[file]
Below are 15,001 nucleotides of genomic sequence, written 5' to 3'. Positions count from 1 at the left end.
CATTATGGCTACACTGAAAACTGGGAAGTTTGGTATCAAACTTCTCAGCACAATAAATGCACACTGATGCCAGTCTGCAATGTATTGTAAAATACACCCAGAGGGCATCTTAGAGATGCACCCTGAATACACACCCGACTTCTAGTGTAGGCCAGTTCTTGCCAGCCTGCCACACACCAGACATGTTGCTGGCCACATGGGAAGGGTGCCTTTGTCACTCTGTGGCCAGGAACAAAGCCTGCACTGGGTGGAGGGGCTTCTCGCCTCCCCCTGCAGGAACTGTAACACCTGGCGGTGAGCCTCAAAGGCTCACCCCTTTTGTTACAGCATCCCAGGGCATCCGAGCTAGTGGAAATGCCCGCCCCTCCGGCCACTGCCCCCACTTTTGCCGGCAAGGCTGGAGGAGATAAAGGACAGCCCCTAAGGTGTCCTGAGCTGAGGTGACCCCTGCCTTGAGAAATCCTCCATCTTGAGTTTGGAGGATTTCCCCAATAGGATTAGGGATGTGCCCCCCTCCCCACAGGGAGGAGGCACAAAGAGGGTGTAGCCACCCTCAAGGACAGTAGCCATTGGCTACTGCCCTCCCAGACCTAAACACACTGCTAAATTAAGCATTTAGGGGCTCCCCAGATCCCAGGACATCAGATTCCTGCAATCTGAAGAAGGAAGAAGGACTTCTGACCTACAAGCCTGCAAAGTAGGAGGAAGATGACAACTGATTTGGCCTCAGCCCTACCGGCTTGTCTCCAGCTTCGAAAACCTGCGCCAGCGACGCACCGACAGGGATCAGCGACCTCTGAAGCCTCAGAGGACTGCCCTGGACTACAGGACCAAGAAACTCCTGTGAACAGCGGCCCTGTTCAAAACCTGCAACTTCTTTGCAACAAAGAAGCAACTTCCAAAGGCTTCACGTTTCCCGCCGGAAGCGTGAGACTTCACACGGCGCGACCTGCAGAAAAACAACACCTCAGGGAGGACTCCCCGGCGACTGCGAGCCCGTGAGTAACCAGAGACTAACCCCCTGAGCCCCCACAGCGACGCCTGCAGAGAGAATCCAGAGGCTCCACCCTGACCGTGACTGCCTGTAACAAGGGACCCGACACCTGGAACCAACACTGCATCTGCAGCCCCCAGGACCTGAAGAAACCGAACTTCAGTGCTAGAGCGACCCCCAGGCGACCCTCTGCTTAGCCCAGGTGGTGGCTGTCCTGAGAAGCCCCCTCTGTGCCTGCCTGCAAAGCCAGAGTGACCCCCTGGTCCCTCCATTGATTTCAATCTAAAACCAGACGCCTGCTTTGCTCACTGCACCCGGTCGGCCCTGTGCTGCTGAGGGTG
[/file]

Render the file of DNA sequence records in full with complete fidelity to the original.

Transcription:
Below are 15,001 nucleotides of genomic sequence, written 5' to 3'. Positions count from 1 at the left end.
CATTATGGCTACACTGAAAACTGGGAAGTTTGGTATCAAACTTCTCAGCACAATAAATGCACACTGATGCCAGTCTGCAATGTATTGTAAAATACACCCAGAGGGCATCTTAGAGATGCACCCTGAATACACACCCGACTTCTAGTGTAGGCCAGTTCTTGCCAGCCTGCCACACACCAGACATGTTGCTGGCCACATGGGAAGGGTGCCTTTGTCACTCTGTGGCCAGGAACAAAGCCTGCACTGGGTGGAGGGGCTTCTCGCCTCCCCCTGCAGGAACTGTAACACCTGGCGGTGAGCCTCAAAGGCTCACCCCTTTTGTTACAGCATCCCAGGGCATCCGAGCTAGTGGAAATGCCCGCCCCTCCGGCCACTGCCCCCACTTTTGCCGGCAAGGCTGGAGGAGATAAAGGACAGCCCCTAAGGTGTCCTGAGCTGAGGTGACCCCTGCCTTGAGAAATCCTCCATCTTGAGTTTGGAGGATTTCCCCAATAGGATTAGGGATGTGCCCCCCTCCCCACAGGGAGGAGGCACAAAGAGGGTGTAGCCACCCTCAAGGACAGTAGCCATTGGCTACTGCCCTCCCAGACCTAAACACACTGCTAAATTAAGCATTTAGGGGCTCCCCAGATCCCAGGACATCAGATTCCTGCAATCTGAAGAAGGAAGAAGGACTTCTGACCTACAAGCCTGCAAAGTAGGAGGAAGATGACAACTGATTTGGCCTCAGCCCTACCGGCTTGTCTCCAGCTTCGAAAACCTGCGCCAGCGACGCACCGACAGGGATCAGCGACCTCTGAAGCCTCAGAGGACTGCCCTGGACTACAGGACCAAGAAACTCCTGTGAACAGCGGCCCTGTTCAAAACCTGCAACTTCTTTGCAACAAAGAAGCAACTTCCAAAGGCTTCACGTTTCCCGCCGGAAGCGTGAGACTTCACACGGCGCGACCTGCAGAAAAACAACACCTCAGGGAGGACTCCCCGGCGACTGCGAGCCCGTGAGTAACCAGAGACTAACCCCCTGAGCCCCCACAGCGACGCCTGCAGAGAGAATCCAGAGGCTCCACCCTGACCGTGACTGCCTGTAACAAGGGACCCGACACCTGGAACCAACACTGCATCTGCAGCCCCCAGGACCTGAAGAAACCGAACTTCAGTGCTAGAGCGACCCCCAGGCGACCCTCTGCTTAGCCCAGGTGGTGGCTGTCCTGAGAAGCCCCCTCTGTGCCTGCCTGCAAAGCCAGAGTGACCCCCTGGTCCCTCCATTGATTTCAATCTAAAACCAGACGCCTGCTTTGCTCACTGCACCCGGTCGGCCCTGTGCTGCTGAGGGTG